Coding efficiency of fly motion processing is set by firing rate, not firing precision.

Spavieri DL, Eichner H, Borst A - PLoS Comput. Biol. (2010)

Time dependent-firing rate.A A segment of the image velocity as a function of time. B Raster plots of the same H1 at different experimental conditions of temperature and light intensity. C Respective average rates calculated using 137 trials for each condition. D Average rates of 325 acquisitions (84 flies) in a wider set of experimental conditions. Scales are the same as indicated in C. For each condition, firing rates of several flies were pooled - n is the sample size and the gray curves are bootstrap confidence intervals (, 1000 replications).
© Copyright Policy
Related In: Results  -  Collection

Show All Figures
getmorefigures.php?uid=PMC2908696&req=5

pcbi-1000860-g001: Time dependent-firing rate.A A segment of the image velocity as a function of time. B Raster plots of the same H1 at different experimental conditions of temperature and light intensity. C Respective average rates calculated using 137 trials for each condition. D Average rates of 325 acquisitions (84 flies) in a wider set of experimental conditions. Scales are the same as indicated in C. For each condition, firing rates of several flies were pooled - n is the sample size and the gray curves are bootstrap confidence intervals (, 1000 replications).
Mentions: Here, we determine to what extent temperature and luminance influence the firing rate and precision of the responses of an identified wide-field, motion-sensitive neuron in the fly's visual system called ‘H1-cell’ [18], and how the response properties of H1 contribute to information transmission in the system. The H1-cell is located in the posterior part of the third neuropil of the fly's visual system, the so-called lobula plate [19], [20]. It is excited by ipsilateral horizontal back-to-front motion, and inhibited by motion in the opposite direction, i.e. front-to-back. H1 is part of a network of about 60 neurons [21]–[25] that supply the neck and flight motor system with motion information for flight stabilization and course control [26]–[31]. We recorded H1 responses from 84 flies to a square wave grating moving with a time-varying velocity (Fig. 1A) at 42 different combinations of temperature and luminance. The temperature range covered about half of the range flies face under natural conditions. The luminance range covered four orders of magnitude and includes intensities where photon noise effects are common, corresponding to dusk and dawn under natural conditions.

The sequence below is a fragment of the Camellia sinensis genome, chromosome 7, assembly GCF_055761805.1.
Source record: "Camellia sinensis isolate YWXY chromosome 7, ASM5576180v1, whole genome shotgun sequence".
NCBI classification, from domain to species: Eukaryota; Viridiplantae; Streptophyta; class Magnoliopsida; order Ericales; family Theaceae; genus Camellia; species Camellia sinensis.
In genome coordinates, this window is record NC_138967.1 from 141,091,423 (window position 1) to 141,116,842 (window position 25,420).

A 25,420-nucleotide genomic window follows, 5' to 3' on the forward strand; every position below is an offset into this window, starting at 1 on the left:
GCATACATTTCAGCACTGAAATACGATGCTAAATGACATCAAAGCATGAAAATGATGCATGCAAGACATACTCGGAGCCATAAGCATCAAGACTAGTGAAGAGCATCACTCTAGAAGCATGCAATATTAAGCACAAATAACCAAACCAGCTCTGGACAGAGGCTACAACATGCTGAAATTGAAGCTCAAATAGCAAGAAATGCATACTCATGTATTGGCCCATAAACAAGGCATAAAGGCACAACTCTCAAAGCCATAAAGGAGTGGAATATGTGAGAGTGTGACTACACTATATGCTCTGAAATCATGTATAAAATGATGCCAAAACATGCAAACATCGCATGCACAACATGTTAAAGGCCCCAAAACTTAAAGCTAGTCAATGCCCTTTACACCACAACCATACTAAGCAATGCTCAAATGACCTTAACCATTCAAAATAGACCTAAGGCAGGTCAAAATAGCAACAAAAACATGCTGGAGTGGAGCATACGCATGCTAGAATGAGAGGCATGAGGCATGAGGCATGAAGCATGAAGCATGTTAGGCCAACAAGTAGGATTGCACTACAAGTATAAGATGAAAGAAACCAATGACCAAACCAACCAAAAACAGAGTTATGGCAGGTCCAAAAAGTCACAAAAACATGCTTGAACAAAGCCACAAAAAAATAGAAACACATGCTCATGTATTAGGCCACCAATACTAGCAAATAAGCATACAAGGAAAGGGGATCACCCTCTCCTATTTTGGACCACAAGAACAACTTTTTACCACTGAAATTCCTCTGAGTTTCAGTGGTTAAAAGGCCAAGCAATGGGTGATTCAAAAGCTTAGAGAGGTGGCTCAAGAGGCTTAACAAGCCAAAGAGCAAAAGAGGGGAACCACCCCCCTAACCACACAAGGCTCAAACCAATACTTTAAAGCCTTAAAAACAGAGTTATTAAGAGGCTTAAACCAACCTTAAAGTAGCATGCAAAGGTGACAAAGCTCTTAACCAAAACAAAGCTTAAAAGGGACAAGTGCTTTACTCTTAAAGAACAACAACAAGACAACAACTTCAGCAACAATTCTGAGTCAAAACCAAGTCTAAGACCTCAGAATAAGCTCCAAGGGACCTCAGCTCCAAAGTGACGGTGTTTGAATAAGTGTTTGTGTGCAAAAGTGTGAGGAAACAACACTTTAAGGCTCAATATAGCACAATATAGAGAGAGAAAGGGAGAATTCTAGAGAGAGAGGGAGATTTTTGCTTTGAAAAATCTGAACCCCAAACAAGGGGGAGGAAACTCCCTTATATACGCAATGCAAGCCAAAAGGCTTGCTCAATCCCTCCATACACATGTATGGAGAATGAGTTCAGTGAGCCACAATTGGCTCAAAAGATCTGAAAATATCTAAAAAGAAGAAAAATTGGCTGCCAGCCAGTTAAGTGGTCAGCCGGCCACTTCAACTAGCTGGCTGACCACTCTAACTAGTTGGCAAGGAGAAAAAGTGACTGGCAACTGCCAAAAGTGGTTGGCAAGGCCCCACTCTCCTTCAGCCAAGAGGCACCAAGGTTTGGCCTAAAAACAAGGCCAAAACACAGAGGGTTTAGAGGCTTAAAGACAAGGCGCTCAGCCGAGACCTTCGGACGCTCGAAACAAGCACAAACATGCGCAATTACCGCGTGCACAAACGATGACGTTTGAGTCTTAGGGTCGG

Bottom Line: Although these two environmental variables have a considerable impact on the fly's nervous system, they do not impede the fly to behave suitably over a wide range of conditions.We found that the mean firing rate, but not firing precision, changes with temperature, while both were affected by mean luminance.Because we also found that information rate and coding efficiency are mainly set by the mean firing rate, our results suggest that, in the face of environmental perturbations, the coding efficiency is improved by an increase in the mean firing rate, rather than by an increased firing precision.

View Article: PubMed Central - PubMed

Affiliation: Department of System and Computational Neurobiology, Max-Planck-Institute of Neurobiology, Martinsried, Germany.

ABSTRACT
To comprehend the principles underlying sensory information processing, it is important to understand how the nervous system deals with various sources of perturbation. Here, we analyze how the representation of motion information in the fly's nervous system changes with temperature and luminance. Although these two environmental variables have a considerable impact on the fly's nervous system, they do not impede the fly to behave suitably over a wide range of conditions. We recorded responses from a motion-sensitive neuron, the H1-cell, to a time-varying stimulus at many different combinations of temperature and luminance. We found that the mean firing rate, but not firing precision, changes with temperature, while both were affected by mean luminance. Because we also found that information rate and coding efficiency are mainly set by the mean firing rate, our results suggest that, in the face of environmental perturbations, the coding efficiency is improved by an increase in the mean firing rate, rather than by an increased firing precision.

Show MeSH